Additionally to the member functions described in section 4.1.1, a reserve member function is provided, which informs the vector of a planned change in size. This enables the vector to manage the storage allocation accordingly. reserve does not change the size of the vector and reallocation happens if and only if the current capacity is less than the argument of reserve.
void reserve(size_type n);
After a call of reserve, the capacity (i.e. the allocated storage) of the vector is greater or equal to the argument of reserve if reallocation has happened, equal to its previous value otherwise. This means, that if you use reserve with a value greater than the actual value of capacity, reallocation happens and afterwards, the capacity of the vector is greater or equal to the value given as argument to reserve.
To make it clear, why such a member function is provided, remember that reallocation invalidates all the references, pointers and iterators referring to the elements in the sequence. The use of reserve guarantees that no reallocation takes place during the insertions that happen after a call of reserve until the time when the size of the vector reaches the capacity caused by the call of reserve.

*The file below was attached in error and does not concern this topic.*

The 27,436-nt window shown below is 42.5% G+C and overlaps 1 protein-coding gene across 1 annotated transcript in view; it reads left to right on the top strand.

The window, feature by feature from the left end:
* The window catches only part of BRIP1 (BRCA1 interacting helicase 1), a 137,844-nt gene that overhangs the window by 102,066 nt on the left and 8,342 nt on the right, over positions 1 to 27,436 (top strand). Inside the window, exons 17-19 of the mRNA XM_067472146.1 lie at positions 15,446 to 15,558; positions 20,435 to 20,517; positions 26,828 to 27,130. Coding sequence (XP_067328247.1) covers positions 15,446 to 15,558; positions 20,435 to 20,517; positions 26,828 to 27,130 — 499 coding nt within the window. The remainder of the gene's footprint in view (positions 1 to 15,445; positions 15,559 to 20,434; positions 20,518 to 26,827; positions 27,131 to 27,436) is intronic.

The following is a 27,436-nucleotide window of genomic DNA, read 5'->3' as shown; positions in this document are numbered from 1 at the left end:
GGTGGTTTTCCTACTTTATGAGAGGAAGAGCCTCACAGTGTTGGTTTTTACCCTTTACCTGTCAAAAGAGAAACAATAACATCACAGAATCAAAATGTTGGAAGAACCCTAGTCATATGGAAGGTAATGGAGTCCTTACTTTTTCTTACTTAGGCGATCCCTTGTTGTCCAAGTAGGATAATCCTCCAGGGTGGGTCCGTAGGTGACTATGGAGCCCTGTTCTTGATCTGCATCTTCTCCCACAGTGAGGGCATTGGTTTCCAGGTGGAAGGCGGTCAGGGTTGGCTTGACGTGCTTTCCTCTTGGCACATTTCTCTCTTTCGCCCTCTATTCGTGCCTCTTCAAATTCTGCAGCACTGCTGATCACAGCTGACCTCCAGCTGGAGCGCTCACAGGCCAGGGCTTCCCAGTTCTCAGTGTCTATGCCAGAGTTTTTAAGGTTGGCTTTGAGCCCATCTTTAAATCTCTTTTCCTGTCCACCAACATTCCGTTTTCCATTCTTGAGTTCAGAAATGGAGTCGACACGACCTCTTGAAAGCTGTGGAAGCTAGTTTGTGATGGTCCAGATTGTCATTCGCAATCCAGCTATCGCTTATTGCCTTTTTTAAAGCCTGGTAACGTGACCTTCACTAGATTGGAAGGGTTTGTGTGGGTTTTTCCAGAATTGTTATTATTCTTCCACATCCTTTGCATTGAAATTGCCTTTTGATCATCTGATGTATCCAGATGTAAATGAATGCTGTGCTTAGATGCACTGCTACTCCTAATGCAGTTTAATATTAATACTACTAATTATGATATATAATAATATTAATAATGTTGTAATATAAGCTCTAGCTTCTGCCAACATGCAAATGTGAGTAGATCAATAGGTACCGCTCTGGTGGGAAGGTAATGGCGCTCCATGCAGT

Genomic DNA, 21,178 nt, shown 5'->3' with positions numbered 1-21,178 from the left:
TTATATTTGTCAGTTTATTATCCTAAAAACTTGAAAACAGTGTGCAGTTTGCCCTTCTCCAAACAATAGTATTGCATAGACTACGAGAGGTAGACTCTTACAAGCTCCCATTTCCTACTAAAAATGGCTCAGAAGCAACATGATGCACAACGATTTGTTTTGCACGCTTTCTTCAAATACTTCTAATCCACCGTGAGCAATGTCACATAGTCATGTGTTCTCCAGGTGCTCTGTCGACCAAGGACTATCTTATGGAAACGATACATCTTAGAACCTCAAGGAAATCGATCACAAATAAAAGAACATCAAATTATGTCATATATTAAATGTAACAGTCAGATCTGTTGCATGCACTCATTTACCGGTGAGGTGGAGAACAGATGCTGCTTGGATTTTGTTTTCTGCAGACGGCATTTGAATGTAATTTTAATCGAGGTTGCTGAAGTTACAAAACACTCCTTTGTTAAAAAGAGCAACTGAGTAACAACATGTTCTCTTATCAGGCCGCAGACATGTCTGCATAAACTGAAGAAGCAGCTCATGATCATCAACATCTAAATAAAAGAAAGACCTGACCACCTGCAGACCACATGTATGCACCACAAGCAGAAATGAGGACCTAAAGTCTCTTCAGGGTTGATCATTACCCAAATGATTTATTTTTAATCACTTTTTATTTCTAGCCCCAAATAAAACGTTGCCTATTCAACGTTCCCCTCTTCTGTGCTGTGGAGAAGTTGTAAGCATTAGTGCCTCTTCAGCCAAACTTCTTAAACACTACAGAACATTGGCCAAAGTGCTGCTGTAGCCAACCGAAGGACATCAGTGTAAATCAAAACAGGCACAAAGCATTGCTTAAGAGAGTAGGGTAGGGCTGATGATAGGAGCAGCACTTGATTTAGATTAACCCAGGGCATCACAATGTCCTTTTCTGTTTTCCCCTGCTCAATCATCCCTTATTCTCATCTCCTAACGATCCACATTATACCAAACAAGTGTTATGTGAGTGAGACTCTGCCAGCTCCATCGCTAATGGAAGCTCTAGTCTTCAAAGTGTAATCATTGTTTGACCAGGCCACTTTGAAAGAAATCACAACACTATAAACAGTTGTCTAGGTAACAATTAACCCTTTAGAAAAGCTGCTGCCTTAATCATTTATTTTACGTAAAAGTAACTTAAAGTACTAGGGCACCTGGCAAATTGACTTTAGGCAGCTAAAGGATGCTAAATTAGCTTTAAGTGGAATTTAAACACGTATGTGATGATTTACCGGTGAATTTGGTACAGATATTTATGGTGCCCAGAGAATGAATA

With this in mind, take a look at exercise 4.1.1. We decided to use a list for storing the single "bits", because inserting into a list never invalidates any of the iterators to this container, which was essential for the bit-stuff algorithm to work. Now, knowing of the existence of reserve, we can use this member function to reserve a certain vector capacity and are so in a position to use a vector as well. After the call of reserve, we can insert elements into the vector till capacity is reached being sure that no reallocation will happen. The argument n of reserve has to be computed by considering a maximum number of bits to be bit-stuffed and the worst case expansion, which happens when bit-stuffing a sequence only consisting of 1's.
Continue with section 5.3
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Johannes Weidl (J.Weidl@infosys.tuwien.ac.at) - Apr 16, 1996